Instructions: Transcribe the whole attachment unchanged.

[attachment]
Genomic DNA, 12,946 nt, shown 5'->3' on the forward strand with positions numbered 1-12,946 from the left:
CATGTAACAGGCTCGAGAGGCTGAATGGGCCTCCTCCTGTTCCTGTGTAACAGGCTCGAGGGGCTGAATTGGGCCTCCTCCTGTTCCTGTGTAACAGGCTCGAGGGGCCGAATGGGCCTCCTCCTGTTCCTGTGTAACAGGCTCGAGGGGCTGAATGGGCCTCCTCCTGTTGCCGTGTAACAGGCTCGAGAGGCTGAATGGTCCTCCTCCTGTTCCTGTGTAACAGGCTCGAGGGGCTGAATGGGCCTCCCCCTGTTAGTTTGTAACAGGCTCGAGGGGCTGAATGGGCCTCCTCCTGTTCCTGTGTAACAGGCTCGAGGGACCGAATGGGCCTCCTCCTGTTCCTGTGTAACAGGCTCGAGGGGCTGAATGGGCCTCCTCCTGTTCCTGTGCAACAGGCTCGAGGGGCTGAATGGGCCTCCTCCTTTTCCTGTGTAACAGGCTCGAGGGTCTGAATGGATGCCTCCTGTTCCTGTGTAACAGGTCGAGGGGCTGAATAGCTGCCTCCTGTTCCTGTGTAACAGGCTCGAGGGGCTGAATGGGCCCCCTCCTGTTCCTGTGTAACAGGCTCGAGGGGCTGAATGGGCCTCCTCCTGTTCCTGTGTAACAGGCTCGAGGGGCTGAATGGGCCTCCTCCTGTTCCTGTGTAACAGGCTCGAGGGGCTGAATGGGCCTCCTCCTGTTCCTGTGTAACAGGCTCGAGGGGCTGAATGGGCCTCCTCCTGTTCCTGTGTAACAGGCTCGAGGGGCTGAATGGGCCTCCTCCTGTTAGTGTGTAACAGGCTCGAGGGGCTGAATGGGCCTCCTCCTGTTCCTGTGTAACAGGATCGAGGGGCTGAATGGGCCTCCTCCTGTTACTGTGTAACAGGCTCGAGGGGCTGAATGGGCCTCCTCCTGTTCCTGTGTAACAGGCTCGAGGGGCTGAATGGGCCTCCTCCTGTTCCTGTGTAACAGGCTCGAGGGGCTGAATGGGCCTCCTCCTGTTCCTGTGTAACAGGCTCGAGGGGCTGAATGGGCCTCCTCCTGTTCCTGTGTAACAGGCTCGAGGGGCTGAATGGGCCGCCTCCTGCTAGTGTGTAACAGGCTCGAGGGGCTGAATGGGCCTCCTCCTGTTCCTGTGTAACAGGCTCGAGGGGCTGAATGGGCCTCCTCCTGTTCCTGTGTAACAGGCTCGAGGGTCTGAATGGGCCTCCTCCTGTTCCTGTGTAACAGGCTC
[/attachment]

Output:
Genomic DNA, 12,946 nt, shown 5'->3' on the forward strand with positions numbered 1-12,946 from the left:
CATGTAACAGGCTCGAGAGGCTGAATGGGCCTCCTCCTGTTCCTGTGTAACAGGCTCGAGGGGCTGAATTGGGCCTCCTCCTGTTCCTGTGTAACAGGCTCGAGGGGCCGAATGGGCCTCCTCCTGTTCCTGTGTAACAGGCTCGAGGGGCTGAATGGGCCTCCTCCTGTTGCCGTGTAACAGGCTCGAGAGGCTGAATGGTCCTCCTCCTGTTCCTGTGTAACAGGCTCGAGGGGCTGAATGGGCCTCCCCCTGTTAGTTTGTAACAGGCTCGAGGGGCTGAATGGGCCTCCTCCTGTTCCTGTGTAACAGGCTCGAGGGACCGAATGGGCCTCCTCCTGTTCCTGTGTAACAGGCTCGAGGGGCTGAATGGGCCTCCTCCTGTTCCTGTGCAACAGGCTCGAGGGGCTGAATGGGCCTCCTCCTTTTCCTGTGTAACAGGCTCGAGGGTCTGAATGGATGCCTCCTGTTCCTGTGTAACAGGTCGAGGGGCTGAATAGCTGCCTCCTGTTCCTGTGTAACAGGCTCGAGGGGCTGAATGGGCCCCCTCCTGTTCCTGTGTAACAGGCTCGAGGGGCTGAATGGGCCTCCTCCTGTTCCTGTGTAACAGGCTCGAGGGGCTGAATGGGCCTCCTCCTGTTCCTGTGTAACAGGCTCGAGGGGCTGAATGGGCCTCCTCCTGTTCCTGTGTAACAGGCTCGAGGGGCTGAATGGGCCTCCTCCTGTTCCTGTGTAACAGGCTCGAGGGGCTGAATGGGCCTCCTCCTGTTAGTGTGTAACAGGCTCGAGGGGCTGAATGGGCCTCCTCCTGTTCCTGTGTAACAGGATCGAGGGGCTGAATGGGCCTCCTCCTGTTACTGTGTAACAGGCTCGAGGGGCTGAATGGGCCTCCTCCTGTTCCTGTGTAACAGGCTCGAGGGGCTGAATGGGCCTCCTCCTGTTCCTGTGTAACAGGCTCGAGGGGCTGAATGGGCCTCCTCCTGTTCCTGTGTAACAGGCTCGAGGGGCTGAATGGGCCTCCTCCTGTTCCTGTGTAACAGGCTCGAGGGGCTGAATGGGCCGCCTCCTGCTAGTGTGTAACAGGCTCGAGGGGCTGAATGGGCCTCCTCCTGTTCCTGTGTAACAGGCTCGAGGGGCTGAATGGGCCTCCTCCTGTTCCTGTGTAACAGGCTCGAGGGTCTGAATGGGCCTCCTCCTGTTCCTGTGTAACAGGCTC